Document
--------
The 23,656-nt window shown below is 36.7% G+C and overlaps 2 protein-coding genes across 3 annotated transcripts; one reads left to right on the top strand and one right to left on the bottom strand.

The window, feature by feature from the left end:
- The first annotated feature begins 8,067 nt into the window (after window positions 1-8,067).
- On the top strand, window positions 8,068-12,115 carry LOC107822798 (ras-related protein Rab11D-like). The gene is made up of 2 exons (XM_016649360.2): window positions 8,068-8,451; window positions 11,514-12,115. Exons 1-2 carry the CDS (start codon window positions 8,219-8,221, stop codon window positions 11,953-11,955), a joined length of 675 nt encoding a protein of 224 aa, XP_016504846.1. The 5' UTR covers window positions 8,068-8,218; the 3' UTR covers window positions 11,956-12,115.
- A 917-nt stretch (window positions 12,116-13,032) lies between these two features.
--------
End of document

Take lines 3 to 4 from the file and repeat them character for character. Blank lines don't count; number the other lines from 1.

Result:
- The first annotated feature begins 8,067 nt into the window (after window positions 1-8,067).
- On the top strand, window positions 8,068-12,115 carry LOC107822798 (ras-related protein Rab11D-like). The gene is made up of 2 exons (XM_016649360.2): window positions 8,068-8,451; window positions 11,514-12,115. Exons 1-2 carry the CDS (start codon window positions 8,219-8,221, stop codon window positions 11,953-11,955), a joined length of 675 nt encoding a protein of 224 aa, XP_016504846.1. The 5' UTR covers window positions 8,068-8,218; the 3' UTR covers window positions 11,956-12,115.